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Etiology

  • By: Patricia A. Lowe
  • In: Encyclopedia of School Psychology
  • Edited by: Steven W. Lee
  • Subject:School/Educational Psychology (general), School Psychology, Educational Psychology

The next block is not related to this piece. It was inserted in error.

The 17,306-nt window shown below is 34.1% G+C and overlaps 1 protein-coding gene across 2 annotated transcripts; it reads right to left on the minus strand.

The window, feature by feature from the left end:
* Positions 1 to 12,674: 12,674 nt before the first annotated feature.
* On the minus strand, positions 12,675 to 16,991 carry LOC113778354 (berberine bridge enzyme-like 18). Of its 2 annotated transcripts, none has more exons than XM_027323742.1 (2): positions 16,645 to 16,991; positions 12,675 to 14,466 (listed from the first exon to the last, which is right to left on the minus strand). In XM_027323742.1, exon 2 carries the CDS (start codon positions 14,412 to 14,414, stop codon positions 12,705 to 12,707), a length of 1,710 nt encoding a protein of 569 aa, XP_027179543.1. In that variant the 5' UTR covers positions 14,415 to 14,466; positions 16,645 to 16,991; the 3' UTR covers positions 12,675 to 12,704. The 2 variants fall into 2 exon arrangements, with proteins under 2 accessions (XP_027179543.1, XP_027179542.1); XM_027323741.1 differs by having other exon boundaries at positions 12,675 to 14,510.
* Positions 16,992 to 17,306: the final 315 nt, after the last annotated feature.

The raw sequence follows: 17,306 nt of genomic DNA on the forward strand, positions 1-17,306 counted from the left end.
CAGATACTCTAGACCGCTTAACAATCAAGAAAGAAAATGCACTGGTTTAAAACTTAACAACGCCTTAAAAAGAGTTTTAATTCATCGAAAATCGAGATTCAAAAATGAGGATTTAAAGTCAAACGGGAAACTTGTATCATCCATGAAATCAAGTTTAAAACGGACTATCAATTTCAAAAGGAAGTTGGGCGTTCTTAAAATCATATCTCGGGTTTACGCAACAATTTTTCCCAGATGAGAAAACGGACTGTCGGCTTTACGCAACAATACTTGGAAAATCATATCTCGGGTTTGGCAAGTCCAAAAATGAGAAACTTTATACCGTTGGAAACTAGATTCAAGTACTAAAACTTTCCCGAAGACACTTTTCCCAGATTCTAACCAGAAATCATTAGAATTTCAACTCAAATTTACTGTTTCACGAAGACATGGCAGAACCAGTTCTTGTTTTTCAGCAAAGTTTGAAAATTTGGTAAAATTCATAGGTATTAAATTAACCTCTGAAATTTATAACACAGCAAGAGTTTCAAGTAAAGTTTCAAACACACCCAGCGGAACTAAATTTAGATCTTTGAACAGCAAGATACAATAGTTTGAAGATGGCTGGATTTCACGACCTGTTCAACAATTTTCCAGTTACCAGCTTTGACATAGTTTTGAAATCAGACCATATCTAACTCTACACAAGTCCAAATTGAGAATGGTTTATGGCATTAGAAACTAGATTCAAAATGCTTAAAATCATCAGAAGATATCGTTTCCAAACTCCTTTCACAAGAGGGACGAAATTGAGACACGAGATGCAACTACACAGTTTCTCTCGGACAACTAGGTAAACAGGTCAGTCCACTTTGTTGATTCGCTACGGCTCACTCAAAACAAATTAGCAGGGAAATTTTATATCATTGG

Etiology refers to the presumed cause of an individual's difficulties. Typically with children and adolescents, the range of potential single or multiple causes to explain the difficulties these individuals encounter is often extensive (Kamphaus & Frick, 2002). For example, a host of etiologies have been suggested to explain the occurrence of an attention deficit hyperactivity disorder (ADHD) in children and adolescents, including neurological factors (e.g., prenatal and perinatal complications; abnormalities in brain structure, function, or chemistry; exposure to environmental toxins; and infections), genetic factors, and environmental factors (e.g., certain parenting characteristics and parenting styles, chaotic home environment, and poverty). The etiologies of some difficulties or disorders may be solely biological, psychological, social, or a combination of the three. Knowledge of the etiology is relevant to ...

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